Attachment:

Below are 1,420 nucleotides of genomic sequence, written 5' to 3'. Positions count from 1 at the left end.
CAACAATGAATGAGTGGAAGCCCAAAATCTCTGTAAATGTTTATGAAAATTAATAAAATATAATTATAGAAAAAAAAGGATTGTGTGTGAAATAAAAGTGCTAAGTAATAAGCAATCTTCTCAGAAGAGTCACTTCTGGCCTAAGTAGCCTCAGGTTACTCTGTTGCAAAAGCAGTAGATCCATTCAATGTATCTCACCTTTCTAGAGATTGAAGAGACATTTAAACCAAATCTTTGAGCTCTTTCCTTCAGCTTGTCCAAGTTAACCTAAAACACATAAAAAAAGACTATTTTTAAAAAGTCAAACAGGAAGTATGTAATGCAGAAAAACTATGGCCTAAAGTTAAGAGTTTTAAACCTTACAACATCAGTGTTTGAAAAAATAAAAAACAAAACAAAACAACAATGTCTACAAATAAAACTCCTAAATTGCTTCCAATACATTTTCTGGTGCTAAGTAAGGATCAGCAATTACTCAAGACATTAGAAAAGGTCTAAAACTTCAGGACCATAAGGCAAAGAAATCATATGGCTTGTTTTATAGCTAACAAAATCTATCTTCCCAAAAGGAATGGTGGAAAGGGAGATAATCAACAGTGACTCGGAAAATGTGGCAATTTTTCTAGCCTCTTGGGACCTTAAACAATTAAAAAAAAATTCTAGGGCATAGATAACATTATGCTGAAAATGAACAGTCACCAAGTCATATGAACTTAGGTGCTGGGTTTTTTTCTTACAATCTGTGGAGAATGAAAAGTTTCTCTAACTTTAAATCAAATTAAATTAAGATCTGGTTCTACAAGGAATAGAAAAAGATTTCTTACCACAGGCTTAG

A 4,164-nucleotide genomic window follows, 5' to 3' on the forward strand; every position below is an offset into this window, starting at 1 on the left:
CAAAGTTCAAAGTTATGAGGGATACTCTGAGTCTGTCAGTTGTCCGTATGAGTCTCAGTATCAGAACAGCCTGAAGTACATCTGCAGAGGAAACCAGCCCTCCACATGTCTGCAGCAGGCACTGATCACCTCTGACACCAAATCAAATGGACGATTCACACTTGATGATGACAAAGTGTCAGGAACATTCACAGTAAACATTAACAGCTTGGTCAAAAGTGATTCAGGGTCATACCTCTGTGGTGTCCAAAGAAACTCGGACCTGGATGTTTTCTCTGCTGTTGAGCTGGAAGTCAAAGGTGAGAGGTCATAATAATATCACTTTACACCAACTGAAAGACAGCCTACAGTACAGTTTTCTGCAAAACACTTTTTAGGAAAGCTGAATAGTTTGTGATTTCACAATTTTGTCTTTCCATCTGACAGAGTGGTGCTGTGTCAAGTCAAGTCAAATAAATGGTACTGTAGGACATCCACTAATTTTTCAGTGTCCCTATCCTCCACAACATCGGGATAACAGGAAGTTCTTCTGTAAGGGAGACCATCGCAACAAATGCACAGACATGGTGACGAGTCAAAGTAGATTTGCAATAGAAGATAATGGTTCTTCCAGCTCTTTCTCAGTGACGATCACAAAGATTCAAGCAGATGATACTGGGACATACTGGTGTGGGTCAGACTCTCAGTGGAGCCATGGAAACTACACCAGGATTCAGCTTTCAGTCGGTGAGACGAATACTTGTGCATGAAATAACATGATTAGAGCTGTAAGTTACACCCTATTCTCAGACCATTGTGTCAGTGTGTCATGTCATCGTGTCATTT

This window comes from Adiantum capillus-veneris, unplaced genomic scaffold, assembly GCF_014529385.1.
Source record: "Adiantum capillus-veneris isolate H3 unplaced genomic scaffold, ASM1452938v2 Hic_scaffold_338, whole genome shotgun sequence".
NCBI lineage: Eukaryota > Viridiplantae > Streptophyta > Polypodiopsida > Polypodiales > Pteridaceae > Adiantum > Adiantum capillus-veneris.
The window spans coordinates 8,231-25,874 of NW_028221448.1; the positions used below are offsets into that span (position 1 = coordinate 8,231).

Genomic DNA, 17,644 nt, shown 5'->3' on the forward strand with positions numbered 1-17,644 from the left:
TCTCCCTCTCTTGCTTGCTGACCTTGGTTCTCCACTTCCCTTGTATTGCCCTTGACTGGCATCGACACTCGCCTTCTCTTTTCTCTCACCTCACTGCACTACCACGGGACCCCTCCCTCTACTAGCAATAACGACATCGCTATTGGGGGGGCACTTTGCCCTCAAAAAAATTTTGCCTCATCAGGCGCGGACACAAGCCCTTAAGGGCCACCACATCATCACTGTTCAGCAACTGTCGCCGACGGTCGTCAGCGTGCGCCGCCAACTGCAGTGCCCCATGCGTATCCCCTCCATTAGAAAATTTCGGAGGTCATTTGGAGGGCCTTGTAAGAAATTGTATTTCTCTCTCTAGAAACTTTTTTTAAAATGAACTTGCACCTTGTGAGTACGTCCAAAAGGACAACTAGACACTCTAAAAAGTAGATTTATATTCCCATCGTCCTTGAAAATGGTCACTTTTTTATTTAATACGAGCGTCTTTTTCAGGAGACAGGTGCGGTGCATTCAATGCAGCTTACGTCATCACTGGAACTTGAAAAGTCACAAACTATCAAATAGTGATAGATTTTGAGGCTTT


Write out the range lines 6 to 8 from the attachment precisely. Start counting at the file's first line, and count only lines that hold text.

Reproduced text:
Source record: "Adiantum capillus-veneris isolate H3 unplaced genomic scaffold, ASM1452938v2 Hic_scaffold_338, whole genome shotgun sequence".
NCBI lineage: Eukaryota > Viridiplantae > Streptophyta > Polypodiopsida > Polypodiales > Pteridaceae > Adiantum > Adiantum capillus-veneris.
The window spans coordinates 8,231-25,874 of NW_028221448.1; the positions used below are offsets into that span (position 1 = coordinate 8,231).